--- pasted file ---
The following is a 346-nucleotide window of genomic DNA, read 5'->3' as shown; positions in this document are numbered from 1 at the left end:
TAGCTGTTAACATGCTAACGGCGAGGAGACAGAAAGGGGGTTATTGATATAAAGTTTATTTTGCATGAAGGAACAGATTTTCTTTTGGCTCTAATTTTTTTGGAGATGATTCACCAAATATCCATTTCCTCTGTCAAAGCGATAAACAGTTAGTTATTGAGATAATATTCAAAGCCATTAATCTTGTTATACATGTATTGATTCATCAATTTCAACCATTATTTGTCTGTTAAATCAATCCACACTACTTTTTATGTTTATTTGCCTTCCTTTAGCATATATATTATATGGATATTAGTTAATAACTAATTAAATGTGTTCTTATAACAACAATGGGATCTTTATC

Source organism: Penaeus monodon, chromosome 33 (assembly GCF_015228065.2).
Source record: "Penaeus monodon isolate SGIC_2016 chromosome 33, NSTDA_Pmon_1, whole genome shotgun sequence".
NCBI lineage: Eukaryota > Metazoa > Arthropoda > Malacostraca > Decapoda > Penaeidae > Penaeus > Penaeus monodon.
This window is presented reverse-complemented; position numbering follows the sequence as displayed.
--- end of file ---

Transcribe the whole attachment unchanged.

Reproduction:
The following is a 346-nucleotide window of genomic DNA, read 5'->3' as shown; positions in this document are numbered from 1 at the left end:
TAGCTGTTAACATGCTAACGGCGAGGAGACAGAAAGGGGGTTATTGATATAAAGTTTATTTTGCATGAAGGAACAGATTTTCTTTTGGCTCTAATTTTTTTGGAGATGATTCACCAAATATCCATTTCCTCTGTCAAAGCGATAAACAGTTAGTTATTGAGATAATATTCAAAGCCATTAATCTTGTTATACATGTATTGATTCATCAATTTCAACCATTATTTGTCTGTTAAATCAATCCACACTACTTTTTATGTTTATTTGCCTTCCTTTAGCATATATATTATATGGATATTAGTTAATAACTAATTAAATGTGTTCTTATAACAACAATGGGATCTTTATC

Source organism: Penaeus monodon, chromosome 33 (assembly GCF_015228065.2).
Source record: "Penaeus monodon isolate SGIC_2016 chromosome 33, NSTDA_Pmon_1, whole genome shotgun sequence".
NCBI lineage: Eukaryota > Metazoa > Arthropoda > Malacostraca > Decapoda > Penaeidae > Penaeus > Penaeus monodon.
This window is presented reverse-complemented; position numbering follows the sequence as displayed.